Feb 10, 2008

Movie Review: "Across the Universe"

Director and co-writer Julie Taymor gets points here for concocting one of the strangest and most fascinating musicals of recent years. Across the Universe is a story of the 1960s and of the now, performed as a dramatic musical set entirely to the great songs of The Beatles. With a strong and affecting narrative tied together by often breathtaking modern performances of the great Lennon/McCartney pieces, Across the Universe is a strange and at times staggering trip.

Despite having directed a number of films now (the ultra-confronting Titus among them), Julie Taymor is still best known as a visionary theatre director: her celebrated stage adaptation of The Lion King is still playing at theatres around the world, and is still packing them in. While I’ve never gotten around to seeing that particular opus, after seeing Across the Universe I’d believe that Taymor could turn even gauche Disney fluff into memorable theatre.

Across the Universe is set in Liverpool, New York, California and Vietnam, and is a passionate love story and ode to the activist and politically volatile decade that The Beatles helped to compose the soundtrack to. Our hero and heroine (Jim Sturgess and Evan Rachel Wood) are, respectively, a Liverpool boy and an upper-class American girl, both of whom grow up through the turbulence that characterised the 1960s, and who become lovers, activists and artists, and, ultimately, symbols of the youthful spirits of their time. The story entails cross-cultural romance, sexual revolution, the conflict between art and commerce, conscription, the protest culture, the sixties drug scene, the music business and class conflict. It’s a heady mix, and for the most part Sturgess and Wood prove themselves utterly up to the task of giving spirit to it all. Taymor has used these wonderful actors (both of whom prove themselves gifted singers as well) to ground her kaleidoscopic odyssey in human warmth and passion, and this helps to drag even the most dubious audience-member into the film effortlessly. This reviewer was in two minds to begin with, but within ten screen minutes I was sold on the conceit of this film; clunky though it all may sound from one perspective, it’s at times a deeply affecting portrait of one of the most important decades of the twentieth century. The 1960s of course also represent that time many of us wish we could rekindle the spirit of, and it’s clear that Taymor is holding this idea up for us to inspect. One can’t watch the Vietnam sequences in Across the Universe without thinking of that other conflict that has helped to define this first troubled decade of the 21st century.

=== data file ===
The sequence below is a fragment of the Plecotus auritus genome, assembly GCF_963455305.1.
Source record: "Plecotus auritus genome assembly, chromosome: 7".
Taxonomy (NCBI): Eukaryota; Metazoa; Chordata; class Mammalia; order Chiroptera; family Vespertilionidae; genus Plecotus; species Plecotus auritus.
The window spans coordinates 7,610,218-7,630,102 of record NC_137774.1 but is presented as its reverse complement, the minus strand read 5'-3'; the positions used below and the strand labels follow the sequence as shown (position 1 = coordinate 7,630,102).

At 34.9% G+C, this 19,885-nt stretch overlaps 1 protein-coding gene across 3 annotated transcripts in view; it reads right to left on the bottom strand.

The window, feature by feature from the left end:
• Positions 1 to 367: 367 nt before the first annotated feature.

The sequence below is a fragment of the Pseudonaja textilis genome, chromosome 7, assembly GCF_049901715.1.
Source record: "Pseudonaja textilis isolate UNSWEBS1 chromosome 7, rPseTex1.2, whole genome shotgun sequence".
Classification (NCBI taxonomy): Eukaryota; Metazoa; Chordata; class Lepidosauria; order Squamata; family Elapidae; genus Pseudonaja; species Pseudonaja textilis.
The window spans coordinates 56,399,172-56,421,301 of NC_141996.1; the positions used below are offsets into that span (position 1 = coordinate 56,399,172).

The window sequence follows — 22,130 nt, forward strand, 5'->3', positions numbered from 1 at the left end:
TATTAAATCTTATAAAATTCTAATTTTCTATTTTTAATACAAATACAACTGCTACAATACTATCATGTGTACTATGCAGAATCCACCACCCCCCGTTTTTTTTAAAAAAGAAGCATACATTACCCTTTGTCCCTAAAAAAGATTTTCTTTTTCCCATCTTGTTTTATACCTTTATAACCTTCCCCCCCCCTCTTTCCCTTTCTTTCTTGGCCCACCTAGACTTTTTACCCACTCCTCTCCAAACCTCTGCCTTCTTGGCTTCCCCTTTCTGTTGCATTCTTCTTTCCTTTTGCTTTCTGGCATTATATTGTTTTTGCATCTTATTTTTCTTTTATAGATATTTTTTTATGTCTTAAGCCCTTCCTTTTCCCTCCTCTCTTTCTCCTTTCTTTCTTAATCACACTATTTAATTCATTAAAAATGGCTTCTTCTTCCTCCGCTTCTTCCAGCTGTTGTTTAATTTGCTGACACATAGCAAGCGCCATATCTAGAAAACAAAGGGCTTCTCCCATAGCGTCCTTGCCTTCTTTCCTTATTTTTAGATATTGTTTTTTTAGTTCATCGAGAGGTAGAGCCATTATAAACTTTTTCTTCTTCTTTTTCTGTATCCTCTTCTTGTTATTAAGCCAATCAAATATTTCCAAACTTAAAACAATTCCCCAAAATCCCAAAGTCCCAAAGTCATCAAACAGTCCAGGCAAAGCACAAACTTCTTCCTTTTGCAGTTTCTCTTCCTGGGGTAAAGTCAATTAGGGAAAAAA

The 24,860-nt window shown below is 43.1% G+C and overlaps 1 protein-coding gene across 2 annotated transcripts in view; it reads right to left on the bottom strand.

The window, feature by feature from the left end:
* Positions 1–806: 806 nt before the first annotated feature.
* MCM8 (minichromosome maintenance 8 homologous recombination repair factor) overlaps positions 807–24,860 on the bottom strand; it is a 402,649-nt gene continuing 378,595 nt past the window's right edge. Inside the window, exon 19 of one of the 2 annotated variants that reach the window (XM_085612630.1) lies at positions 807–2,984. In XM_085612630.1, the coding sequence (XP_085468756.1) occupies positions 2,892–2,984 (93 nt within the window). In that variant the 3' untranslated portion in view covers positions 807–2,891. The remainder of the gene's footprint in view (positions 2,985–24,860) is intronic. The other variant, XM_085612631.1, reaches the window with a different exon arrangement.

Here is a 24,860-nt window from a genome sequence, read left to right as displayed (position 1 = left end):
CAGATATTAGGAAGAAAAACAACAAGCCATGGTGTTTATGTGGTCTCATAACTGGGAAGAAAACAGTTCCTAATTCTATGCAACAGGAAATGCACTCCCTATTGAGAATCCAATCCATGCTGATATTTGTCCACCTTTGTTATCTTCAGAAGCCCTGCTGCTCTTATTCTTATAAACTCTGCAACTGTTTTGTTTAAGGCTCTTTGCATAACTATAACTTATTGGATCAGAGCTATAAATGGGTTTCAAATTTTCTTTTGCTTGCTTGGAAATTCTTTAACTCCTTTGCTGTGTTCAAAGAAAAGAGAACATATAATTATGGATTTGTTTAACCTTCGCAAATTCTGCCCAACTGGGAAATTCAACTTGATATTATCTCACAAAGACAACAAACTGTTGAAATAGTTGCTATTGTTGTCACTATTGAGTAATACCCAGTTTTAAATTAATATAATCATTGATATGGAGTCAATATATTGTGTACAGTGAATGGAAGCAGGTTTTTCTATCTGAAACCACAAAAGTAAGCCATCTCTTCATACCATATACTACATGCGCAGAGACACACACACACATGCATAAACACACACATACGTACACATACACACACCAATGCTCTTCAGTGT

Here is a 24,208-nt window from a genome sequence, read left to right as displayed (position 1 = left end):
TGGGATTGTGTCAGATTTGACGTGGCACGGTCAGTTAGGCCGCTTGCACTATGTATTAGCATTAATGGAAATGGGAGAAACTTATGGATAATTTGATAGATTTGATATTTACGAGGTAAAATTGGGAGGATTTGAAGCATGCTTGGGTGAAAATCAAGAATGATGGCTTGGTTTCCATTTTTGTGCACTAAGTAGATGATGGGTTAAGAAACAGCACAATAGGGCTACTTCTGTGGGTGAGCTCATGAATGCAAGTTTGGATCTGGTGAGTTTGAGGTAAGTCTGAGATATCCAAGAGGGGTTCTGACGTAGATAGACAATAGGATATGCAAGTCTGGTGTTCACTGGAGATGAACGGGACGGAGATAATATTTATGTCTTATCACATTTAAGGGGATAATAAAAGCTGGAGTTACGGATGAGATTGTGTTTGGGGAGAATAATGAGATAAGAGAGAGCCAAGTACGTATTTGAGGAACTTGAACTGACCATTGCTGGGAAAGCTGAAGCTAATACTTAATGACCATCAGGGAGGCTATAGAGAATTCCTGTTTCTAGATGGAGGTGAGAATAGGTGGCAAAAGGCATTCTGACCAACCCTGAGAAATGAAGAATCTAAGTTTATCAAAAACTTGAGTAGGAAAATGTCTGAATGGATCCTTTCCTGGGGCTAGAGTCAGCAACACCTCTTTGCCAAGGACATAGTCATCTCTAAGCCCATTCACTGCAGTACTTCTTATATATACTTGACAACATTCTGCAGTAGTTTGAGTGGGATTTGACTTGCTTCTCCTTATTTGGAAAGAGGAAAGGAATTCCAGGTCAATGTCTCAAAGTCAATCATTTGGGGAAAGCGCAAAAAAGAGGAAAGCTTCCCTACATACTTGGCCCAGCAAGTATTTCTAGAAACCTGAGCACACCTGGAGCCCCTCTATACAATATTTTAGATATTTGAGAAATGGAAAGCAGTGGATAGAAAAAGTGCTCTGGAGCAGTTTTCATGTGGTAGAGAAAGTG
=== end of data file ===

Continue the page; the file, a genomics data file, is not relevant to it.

Like all of Taymor’s work, Across the Universe features many sequences of inspired inventiveness and breathtaking visual beauty. The music is all energetically performed, and singers like Bono and Joe Cocker not only contribute memorable cover versions of some of the crucial songs, but make interesting cameos in the film too. While the odd set-piece (for example the sequence set in a returned-soldiers’ hospital ward) descends into surely unintentional comedy, for the most part the film absolutely seduces the audience with its visionary mix of politics, romance and artistry. Across the Universe might just prove the most memorably idiosyncratic love story of the year.

Sourcee: http://www.abc.net.au/adelaide/stories/s2080640.htm

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Across The Universe said...

Good Movie..If you were a young person in the late 60's and early 70's then you will appreciate this movie. You can't help but feel that moment again when our country was so disturbed by the senseless deaths of so many young Americans.

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